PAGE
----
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flood ...
verse ...

even ...



wear ...




stood ... blood

promontory story
tears characters feast



youth shew'th pierce

Heaven throne thereon pored on ... word on ... Gordon birth earth

good blood one ... soon

throng ... tongue request feast

God ... load stood bud

victories arise wears tears (n)

chide denied fall funeral



seat great
moan ...

one overthrown again sustain
known down

alone one home ... come

put glut
affirm term

iniquity he
hearers ... bearers unstable miserable
were ...


less increase

soul roll foul end fiend

this ... is tie harmony

righteousness ... cease strove above

severe forbear throne ... Contemplation Deity high mirth hearth


set Bear sphere

lord word tragedy by



rise enemies
breathe beneath shield ... withheld

forgive ... grieve lie ... necessity

harbinger err were her

done alone excuse (n) ... muse God abroad gone overgrown shew true return mourn

on Son wear ... ear

fast placed flood ... mood


timelessly ... dry blest

hoverest sphere were hence pestilence first

worst deity he pass was come ... room birth hearth still invisible nothing ... clothing spreads ... meads underneath ... death unsufferable table God abode her eyes deformities sphere harbinger stood flood appear

bear voice noise lose close alone union quire heir said made great set vanity .., die wearing steering infancy glorify session throne bliss is torn mourn sweat seat Ashtaroth ... both horn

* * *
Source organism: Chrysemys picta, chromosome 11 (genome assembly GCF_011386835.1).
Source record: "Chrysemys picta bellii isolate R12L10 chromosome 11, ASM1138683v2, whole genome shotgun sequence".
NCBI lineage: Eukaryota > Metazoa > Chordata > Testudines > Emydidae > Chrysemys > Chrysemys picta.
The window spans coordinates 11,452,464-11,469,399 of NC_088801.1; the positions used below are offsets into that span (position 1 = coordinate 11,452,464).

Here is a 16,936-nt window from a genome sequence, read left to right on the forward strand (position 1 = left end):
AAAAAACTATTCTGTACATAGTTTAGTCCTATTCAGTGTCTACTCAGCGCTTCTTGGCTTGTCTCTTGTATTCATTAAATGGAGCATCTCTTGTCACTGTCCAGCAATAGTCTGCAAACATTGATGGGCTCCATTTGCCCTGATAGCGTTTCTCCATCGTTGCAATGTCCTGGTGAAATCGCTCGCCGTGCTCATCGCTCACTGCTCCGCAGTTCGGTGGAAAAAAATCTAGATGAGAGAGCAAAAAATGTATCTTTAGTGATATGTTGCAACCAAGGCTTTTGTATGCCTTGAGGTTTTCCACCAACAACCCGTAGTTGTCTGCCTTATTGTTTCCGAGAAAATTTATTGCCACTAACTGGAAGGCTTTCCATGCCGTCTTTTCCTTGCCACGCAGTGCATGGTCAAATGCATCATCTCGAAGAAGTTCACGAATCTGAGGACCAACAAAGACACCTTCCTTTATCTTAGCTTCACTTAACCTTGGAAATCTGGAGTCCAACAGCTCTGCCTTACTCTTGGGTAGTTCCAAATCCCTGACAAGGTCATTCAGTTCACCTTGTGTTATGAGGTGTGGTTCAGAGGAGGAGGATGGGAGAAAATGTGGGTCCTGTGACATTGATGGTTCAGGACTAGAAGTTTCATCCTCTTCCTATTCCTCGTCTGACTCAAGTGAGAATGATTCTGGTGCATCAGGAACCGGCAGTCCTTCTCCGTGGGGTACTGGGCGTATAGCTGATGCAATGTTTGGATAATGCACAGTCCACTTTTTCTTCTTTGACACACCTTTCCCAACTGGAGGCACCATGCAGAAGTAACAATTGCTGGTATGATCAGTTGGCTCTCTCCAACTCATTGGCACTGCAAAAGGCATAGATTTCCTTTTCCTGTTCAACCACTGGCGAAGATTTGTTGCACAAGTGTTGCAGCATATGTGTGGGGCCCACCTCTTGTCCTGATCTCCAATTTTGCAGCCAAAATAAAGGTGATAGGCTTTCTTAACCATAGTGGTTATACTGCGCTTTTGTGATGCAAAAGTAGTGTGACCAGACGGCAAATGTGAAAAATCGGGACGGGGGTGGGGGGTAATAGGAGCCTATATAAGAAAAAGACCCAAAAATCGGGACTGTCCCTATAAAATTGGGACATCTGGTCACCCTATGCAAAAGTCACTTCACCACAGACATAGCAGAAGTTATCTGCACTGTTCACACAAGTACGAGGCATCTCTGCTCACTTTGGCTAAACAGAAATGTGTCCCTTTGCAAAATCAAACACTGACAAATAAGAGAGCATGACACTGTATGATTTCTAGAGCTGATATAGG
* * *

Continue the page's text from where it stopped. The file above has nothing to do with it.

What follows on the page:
... mourn fast haste stable serviceable verse ...



seas ...




I ...



... her

... move

tomb ...

... are

wave resort


... cave



IMPERFECT RHYMES (continued). there ... clear drove

true ... shew prayer


comb great entreat descry solemnity

have known oblivion pair are

sport removed ... loved have

there cheer eye ... misery where sphere

shew dew forth ... worth

skies harmonies wound (n) ... ground severity ... lie madrigal ... vale

her A doubt may exist whether some of these rhymes, imperfect now in our present pronunciation of English, may not have been perfect in the pronunciation of Milton's time. With respect to two of the pronunciations, where such a supposition seems most plausible (roll...soul...foul, and shew...dew...true, with shew'th...youth), this point has been discussed already in the part on Spelling. But, with all possible deduction on account of such dubious pronunciations, the proof is positive that Milton made free and large use of imperfect rhymes. From a rough calculation, I should say that, in the whole of his rhymed poetry, extending to about 2700 lines, every eighth or tenth rhyme is more or less imperfect. Nor is it only in his least elaborate poems and passages that such rhymes

They occur in passages the most finished and dainty, the most lyrical and musical. Take for example the Echo Song in Comus, sung by the lost Lady in the woods at night. That song is avowedly an address to the very Genius of Sound; it is the song of which the Guardian Spirit said that its perfection had enraptured Silence herself, and might have created a soul under the ribs of Death. Well, that song is even conspicuous for its imperfect rhymes :


“ Sweet Echo, sweetest nymph, that liv’st unseen

Within thy airy shell

By slow Meander's margent green,
And in the violet-embroidered vale

Where the love-lorn nightingale
Nightly to thee her sad song mourneth well :
Canst thou not tell me of a gentle pair

That likest thy Narcissus are ?

O, if thou have
Hid them in some flowery cave,

Tell me but where,
Sweet Queen of Parley, Daughter of the Sphere !

So may'st thou be translated to the skies,
And give resounding grace to all Heaven's harmonies ! '